Deadline: May 31, 2014
Charles Dickens’s last novel, unfinished as it is, has become a call to arms to a legion of fans, academics and authors to solve the mystery and complete the uncompleted. In the early years after Dickens’s death, passionate discussions of Drood formed the vast bulk of criticism of his works, while later scholars have looked back upon this formative period with a mixture of bemusement and embarrassment. In 2014 The Drood Inquiry will investigate and celebrate the many weird and wonderful responses to Dickens’s story, exploring the ways in which these solutions reflect upon the authors’ attitudes to Dickens and his legacy, and how Dickens’s story and characters exist both within the boundaries of the original text and without in the numerous spin-offs that have arisen.
This one-day conference commemorating the launch of The Drood Inquiry will play upon some of those themes as well as allowing the opportunity to consider Edwin Drood afresh, not purely as a puzzle to be solved but as a work of literature to be analysed and celebrated in its own right. The committee welcomes proposals for 20 minute papers which will explore the themes of the book or the insights its subsequent treatment can provide on Dickens’s reputation, as well of course as any discussion of theories on how the story ends!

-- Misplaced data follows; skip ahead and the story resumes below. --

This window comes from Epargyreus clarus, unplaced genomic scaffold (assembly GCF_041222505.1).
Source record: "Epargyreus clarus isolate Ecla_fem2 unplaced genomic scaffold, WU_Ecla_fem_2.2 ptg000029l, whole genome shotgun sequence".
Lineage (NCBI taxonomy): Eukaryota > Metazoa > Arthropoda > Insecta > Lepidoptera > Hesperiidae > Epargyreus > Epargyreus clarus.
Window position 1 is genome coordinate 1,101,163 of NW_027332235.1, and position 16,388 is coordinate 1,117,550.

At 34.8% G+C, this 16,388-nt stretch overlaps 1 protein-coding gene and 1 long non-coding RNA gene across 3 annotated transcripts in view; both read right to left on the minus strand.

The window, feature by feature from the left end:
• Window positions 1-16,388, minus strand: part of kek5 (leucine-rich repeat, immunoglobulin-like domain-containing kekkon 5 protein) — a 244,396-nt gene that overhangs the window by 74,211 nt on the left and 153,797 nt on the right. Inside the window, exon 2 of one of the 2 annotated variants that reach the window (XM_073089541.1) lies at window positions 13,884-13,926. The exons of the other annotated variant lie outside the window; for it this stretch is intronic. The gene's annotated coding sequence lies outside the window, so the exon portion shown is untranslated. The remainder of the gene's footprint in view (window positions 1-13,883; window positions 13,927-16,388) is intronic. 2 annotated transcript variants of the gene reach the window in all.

Topics could include, but are not restricted to:
- Characters, themes and topography of Edwin Drood
- The legacy and afterlife of Dickens and Drood
- Dickens in 1870
- Incomplete stories of the nineteenth century
- Victorian fan-fiction and neo-Victorianism
- Early detective fiction and the mystery genre
- Clues and red herrings
- Adaptations of Drood for stage and screen
- Dickens and the fanatics
- Ownership and authorship
- The role of the ending in plot and structure
Proposals (up to 500 words) and a brief biographical note should be sent by May 31, 2014 to email@example.com. For further details and updates you can follow us on Twitter @Drood_Inquiry or visit http://cloisterhamtales.wordpress.com/.